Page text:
For an SUV, one that weighs closer to three tons than two, handling is impressive. Body roll and motion is effectively minimized by the adaptive air suspension, and we had a terrific time tossing the Q7 down a canyon road until a sheriff’s deputy, frustrated by six weeks of speeding journalists from around globe ripping through his rural desert outpost, took our velocity unkindly and rewarded us with a citation. After that, we kept the suspension dialed to Automatic and let the Q7 handle the all the guesswork.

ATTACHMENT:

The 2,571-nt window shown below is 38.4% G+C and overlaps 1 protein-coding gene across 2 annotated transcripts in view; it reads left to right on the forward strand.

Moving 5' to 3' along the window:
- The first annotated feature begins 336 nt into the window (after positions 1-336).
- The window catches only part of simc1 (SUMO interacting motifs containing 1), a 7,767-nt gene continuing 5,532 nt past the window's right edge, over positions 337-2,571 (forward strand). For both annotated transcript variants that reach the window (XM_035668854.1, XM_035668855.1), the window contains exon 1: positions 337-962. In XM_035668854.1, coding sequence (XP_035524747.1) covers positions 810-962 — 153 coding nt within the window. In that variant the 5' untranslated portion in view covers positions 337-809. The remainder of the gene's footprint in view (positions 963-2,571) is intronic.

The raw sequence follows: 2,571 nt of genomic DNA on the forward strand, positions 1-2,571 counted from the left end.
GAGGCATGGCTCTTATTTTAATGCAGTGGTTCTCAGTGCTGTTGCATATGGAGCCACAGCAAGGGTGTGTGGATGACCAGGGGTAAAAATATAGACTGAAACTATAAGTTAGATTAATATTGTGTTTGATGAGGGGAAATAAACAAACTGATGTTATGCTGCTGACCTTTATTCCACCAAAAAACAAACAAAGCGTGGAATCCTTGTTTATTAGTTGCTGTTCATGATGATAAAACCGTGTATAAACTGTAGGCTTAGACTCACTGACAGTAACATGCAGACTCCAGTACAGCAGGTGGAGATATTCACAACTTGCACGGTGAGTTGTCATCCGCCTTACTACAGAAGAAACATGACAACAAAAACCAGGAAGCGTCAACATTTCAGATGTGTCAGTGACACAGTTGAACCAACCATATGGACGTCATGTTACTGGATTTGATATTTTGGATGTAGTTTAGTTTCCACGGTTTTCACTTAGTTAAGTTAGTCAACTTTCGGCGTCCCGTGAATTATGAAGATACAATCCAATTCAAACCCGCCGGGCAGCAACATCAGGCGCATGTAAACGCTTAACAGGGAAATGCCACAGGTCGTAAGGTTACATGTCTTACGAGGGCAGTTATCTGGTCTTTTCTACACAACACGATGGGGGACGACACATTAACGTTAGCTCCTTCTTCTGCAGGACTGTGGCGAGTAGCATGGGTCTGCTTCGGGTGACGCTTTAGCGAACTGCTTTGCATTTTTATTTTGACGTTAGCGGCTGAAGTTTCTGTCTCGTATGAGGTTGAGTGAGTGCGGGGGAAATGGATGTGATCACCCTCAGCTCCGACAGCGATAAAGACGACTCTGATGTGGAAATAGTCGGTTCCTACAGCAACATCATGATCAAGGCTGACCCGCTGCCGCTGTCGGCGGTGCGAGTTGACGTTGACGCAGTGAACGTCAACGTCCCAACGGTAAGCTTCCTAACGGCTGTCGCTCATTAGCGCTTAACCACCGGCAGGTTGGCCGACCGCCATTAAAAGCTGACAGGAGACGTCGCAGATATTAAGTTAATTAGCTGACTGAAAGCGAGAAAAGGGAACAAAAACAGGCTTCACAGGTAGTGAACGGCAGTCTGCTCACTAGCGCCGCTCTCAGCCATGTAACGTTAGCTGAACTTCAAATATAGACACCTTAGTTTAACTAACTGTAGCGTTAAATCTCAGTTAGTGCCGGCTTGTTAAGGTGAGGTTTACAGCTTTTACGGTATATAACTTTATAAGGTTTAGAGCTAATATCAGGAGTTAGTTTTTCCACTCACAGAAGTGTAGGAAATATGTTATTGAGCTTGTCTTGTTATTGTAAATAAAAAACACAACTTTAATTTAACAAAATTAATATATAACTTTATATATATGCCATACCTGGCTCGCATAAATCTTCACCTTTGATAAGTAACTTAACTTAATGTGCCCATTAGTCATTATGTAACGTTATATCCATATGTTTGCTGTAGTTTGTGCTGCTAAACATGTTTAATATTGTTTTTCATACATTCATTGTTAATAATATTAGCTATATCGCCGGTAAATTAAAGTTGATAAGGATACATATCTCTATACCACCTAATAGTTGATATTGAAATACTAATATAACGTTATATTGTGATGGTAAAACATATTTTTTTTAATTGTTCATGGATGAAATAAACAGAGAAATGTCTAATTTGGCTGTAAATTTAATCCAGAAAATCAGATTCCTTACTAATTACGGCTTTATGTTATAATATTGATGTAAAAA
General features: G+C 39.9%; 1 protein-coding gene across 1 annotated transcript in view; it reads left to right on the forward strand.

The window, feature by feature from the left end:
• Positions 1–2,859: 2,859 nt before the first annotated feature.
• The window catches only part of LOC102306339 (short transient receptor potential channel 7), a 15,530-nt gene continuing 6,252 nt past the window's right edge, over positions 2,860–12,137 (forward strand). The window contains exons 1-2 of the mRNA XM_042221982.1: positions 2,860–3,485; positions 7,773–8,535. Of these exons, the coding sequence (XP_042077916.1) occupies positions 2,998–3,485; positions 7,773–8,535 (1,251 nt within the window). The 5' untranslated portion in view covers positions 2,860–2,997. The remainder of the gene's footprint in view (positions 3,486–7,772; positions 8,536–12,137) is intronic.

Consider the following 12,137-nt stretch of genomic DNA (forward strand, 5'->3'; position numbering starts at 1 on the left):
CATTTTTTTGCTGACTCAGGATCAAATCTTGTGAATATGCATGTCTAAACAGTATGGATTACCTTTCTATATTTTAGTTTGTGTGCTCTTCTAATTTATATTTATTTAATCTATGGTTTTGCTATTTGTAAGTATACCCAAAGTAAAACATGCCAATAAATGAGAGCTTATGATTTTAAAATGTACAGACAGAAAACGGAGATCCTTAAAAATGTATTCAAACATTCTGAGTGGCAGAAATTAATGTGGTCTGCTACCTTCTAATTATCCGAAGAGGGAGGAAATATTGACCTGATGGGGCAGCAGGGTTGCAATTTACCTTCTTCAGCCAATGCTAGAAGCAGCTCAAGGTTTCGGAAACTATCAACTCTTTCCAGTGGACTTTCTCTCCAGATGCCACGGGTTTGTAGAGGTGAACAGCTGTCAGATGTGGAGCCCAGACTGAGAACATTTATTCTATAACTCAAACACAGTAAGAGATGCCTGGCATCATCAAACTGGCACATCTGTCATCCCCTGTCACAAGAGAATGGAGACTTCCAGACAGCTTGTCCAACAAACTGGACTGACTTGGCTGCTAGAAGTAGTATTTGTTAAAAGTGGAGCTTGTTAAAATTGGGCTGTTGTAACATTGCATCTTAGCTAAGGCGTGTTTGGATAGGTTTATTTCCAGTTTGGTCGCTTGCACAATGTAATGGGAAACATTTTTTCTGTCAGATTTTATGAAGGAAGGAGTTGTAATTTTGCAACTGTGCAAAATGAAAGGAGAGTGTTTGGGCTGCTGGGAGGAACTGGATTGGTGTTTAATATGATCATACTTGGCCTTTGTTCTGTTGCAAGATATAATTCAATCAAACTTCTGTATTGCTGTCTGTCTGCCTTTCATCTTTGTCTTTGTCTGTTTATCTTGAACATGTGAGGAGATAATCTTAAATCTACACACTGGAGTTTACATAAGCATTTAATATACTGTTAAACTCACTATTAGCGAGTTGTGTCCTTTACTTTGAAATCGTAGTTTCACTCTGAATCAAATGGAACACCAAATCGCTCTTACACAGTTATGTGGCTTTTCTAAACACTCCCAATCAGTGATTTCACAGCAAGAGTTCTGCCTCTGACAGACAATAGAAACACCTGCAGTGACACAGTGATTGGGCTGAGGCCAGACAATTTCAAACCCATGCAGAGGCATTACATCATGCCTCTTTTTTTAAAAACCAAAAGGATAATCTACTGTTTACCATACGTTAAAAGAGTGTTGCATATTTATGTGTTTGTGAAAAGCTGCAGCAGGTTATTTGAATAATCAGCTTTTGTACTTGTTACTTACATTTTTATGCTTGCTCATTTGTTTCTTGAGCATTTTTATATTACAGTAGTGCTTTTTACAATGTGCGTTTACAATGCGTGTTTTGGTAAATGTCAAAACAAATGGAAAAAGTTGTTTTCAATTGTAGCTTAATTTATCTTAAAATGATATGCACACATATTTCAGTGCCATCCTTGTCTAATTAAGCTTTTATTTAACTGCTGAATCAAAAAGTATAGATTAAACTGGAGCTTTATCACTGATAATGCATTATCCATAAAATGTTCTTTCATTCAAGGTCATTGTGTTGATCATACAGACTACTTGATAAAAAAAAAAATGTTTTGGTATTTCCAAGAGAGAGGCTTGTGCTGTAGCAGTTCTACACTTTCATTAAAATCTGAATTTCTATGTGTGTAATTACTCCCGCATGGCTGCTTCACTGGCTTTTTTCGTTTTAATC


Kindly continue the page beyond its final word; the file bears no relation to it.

Our afternoon drive took place in the 280-horsepower Audi Q7 3.6. This model arrives in September with less equipment and a sticker price shaved by $10,000, but after a few hours in the saddle we decided it just might be the Q7 to get. This is a torquey V6, delivering peak power across a broad rev range, and sounds good while doing so. It’s not as quick as the Q7 4.2, something we definitely noticed while running an uphill on-ramp into Phoenix freeway traffic, but if you’re just carting around a couple of kids most of the time, the 3.6 makes sense. We mustered a 16.1 mpg average according to the Q7’s handy trip computer, compared to a 15.2 mpg average in the 4.2, but our jaunt in the V6 model included plenty of first-gear four-wheeling, and lots of idling while we inspected body damage and made feeble attempts to clip the Q7’s side cladding back onto its flanks.